Re: W3C Web Identity Standardization Woes

On Feb 8, 2012, at 11:20 PM, Anders Rundgren wrote:

> On 2012-02-09 02:04, Henry B. Hotz wrote:
>> On Feb 8, 2012, at 11:50 AM, Anders Rundgren wrote:
>>> Anyway, I let you continue with whatever you do in peace; I stick to
>>> the Open Source/Hardware route and skip standardization.  
>> I'm honestly not trying to be hostile, but if this is how you feel why are you here?
> Well, I started by attending the workshop in May 2011.  After that
> a bunch of interesting but completely unrelated "web identity"
> initiatives surfaced which made me come to the conclusion that this
> isn't for me at least.

That explains how you got here, but not why you're staying.  You seem to irritate some people and confuse a lot of others (myself included).  IIUC the purpose of this list is to help craft standards.  If you don't believe in standards, then what are you trying to accomplish here?

>>> There are
>>> no surefire successes in this space and I wish you luck.


>>>>> On 02/08/2012 06:30 AM, Anders Rundgren wrote:
>>>>>> IMO smart
>>>>>> cards using non-domain-restricted credentials such as PIV must not be exposed
>>>>>> on the web; they can only be used by trusted applications such as TLS.
>>>>>> Anders
>> I have absolutely no idea what you are trying to say here. 
> Well, from the discussions 2011 it seems that you are not alone :-(
> If you take a look a Microsoft's CertEnroll you have a system which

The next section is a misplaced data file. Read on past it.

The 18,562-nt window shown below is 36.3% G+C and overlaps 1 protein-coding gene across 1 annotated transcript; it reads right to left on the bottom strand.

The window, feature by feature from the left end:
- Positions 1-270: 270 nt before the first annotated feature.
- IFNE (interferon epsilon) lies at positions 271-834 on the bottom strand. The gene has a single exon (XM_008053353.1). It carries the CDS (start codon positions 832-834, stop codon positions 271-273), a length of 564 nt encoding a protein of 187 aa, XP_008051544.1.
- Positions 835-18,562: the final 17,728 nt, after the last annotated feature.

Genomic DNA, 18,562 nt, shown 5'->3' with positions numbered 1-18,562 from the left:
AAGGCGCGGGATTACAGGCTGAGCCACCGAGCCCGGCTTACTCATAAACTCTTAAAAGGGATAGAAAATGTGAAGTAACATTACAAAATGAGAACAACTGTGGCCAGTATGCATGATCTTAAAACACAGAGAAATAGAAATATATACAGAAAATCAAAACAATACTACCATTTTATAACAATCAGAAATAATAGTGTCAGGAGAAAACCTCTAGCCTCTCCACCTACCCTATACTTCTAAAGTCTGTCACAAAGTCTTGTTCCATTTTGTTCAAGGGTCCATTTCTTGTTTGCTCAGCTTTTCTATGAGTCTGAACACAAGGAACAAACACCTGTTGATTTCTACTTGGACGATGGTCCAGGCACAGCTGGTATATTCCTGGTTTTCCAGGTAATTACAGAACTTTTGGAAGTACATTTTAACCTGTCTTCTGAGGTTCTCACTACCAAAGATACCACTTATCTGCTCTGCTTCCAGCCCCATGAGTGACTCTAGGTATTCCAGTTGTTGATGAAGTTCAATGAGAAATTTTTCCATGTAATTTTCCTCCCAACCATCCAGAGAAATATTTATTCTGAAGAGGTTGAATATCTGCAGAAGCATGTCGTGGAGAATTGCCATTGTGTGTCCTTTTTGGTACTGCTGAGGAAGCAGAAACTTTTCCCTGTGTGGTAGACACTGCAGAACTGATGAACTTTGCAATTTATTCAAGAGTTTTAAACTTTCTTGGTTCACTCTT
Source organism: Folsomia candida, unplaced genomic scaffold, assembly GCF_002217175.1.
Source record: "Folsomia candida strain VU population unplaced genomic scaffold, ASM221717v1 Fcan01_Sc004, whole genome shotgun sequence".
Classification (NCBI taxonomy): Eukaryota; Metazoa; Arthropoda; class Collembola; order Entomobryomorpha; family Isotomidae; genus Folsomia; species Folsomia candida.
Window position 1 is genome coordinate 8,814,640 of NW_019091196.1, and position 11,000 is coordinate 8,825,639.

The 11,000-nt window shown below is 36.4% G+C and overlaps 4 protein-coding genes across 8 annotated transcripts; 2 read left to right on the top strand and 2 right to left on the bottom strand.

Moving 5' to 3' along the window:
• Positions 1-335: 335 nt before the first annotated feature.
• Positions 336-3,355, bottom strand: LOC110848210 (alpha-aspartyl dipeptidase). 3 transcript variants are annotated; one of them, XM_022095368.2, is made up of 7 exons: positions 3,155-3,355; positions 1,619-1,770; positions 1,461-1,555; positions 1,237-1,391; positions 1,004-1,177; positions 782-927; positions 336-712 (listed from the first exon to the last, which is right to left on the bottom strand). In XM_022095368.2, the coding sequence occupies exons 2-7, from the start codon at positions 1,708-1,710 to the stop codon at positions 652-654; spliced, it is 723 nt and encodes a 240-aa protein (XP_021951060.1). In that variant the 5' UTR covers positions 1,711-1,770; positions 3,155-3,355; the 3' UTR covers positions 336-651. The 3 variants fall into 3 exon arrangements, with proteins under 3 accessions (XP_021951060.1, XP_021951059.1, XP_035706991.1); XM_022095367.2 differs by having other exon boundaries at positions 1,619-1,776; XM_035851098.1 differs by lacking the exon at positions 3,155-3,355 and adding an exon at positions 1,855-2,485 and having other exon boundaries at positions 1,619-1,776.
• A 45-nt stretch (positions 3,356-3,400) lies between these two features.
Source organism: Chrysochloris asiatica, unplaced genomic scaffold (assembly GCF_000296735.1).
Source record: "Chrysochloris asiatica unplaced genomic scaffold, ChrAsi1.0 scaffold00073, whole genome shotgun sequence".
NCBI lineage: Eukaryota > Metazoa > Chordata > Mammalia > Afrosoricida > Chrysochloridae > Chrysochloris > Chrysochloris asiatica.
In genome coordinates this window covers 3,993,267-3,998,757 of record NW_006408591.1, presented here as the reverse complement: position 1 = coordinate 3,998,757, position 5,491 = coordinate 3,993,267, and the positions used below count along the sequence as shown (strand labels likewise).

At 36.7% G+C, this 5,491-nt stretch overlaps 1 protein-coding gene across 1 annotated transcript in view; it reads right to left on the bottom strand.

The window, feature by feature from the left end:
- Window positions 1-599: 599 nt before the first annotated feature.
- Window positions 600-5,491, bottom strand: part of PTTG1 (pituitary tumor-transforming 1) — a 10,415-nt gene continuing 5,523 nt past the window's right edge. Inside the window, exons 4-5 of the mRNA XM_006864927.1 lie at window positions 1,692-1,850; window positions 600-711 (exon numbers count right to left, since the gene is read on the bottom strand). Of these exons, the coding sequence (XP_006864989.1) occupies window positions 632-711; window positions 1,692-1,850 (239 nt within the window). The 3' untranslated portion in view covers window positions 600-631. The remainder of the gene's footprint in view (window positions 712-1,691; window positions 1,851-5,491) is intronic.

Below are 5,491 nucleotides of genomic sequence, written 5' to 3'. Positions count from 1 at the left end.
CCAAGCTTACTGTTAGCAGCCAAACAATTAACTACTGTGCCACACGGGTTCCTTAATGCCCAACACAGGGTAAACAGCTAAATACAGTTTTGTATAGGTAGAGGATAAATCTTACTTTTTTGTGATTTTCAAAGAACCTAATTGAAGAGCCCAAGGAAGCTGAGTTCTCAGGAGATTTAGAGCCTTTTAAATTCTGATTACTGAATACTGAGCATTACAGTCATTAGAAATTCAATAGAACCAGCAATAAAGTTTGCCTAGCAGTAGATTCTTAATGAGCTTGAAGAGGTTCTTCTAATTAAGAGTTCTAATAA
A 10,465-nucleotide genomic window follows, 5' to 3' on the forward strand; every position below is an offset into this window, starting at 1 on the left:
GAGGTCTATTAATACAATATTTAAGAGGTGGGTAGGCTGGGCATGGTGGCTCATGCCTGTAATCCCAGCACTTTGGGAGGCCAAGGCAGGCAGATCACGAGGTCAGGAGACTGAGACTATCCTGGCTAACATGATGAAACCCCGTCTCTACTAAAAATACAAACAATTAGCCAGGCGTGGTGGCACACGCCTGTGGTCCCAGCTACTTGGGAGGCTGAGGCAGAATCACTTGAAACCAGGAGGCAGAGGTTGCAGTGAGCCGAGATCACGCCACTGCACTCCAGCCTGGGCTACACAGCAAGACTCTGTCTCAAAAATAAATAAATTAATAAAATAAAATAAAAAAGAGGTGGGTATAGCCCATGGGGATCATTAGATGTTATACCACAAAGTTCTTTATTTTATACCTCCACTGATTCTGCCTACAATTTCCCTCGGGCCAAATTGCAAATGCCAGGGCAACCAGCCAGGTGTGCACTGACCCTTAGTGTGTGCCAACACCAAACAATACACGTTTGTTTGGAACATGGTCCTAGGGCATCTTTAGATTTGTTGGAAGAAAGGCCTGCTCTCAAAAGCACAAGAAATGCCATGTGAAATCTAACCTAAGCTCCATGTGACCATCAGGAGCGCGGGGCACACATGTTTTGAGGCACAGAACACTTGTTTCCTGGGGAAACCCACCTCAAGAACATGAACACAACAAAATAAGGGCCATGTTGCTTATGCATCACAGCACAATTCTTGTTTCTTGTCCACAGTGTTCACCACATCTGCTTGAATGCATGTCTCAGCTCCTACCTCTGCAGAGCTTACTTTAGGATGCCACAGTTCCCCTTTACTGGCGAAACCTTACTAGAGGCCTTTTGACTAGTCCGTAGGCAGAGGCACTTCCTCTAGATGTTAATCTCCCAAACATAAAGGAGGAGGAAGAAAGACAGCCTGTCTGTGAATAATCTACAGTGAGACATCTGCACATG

> is broken due to a misunderstood web security and privacy concept.

There's an unfortunate amount of stuff which is broken because the designers did not understand the underlying trust model they were using.

> 1) I'd hardly call TLS a "trusted application";
> The TLS code is supplied by the browser vendor which differs in
> trustworthiness from arbitrary transient code from a web-site.

OK, the browser is an application which implements the TLS protocol.  The other un-trusted applications you're referring to are web-apps.  True?

> 2) A PIV card is a well-defined client credential, with good security properties.
> Yes, but if you let arbitrary web code access it you won't be able
> maintaining these properties.

So, IIUC you are concerned that a web crypto standard would provide free and open access to the client identity and use of its private key.

> Obviously, if someone can *otherwise* break in to the machine it's 
>> plugged into, it can be at least temporarily hijacked.
>> Is that what you mean by "exposed on the web"?
> No, see above.

My interpretation of your earlier answers suggests "yes".  If a JavaScript crypto extension allowed arbitrary downloaded JavaScript "free and open access to the client identity and use of its private key", then it would inherently be a way to "*otherwise* break in to the machine".

As they said on Ghostbusters, that would be "bad".

I'm not hard over that it would necessarily always be bad, but would need some serious convincing that restrictions are strong enough and simple enough to be effective.
The opinions expressed in this message are mine,
not those of Caltech, JPL, NASA, or the US Government., or

Received on Tuesday, 14 February 2012 06:49:18 UTC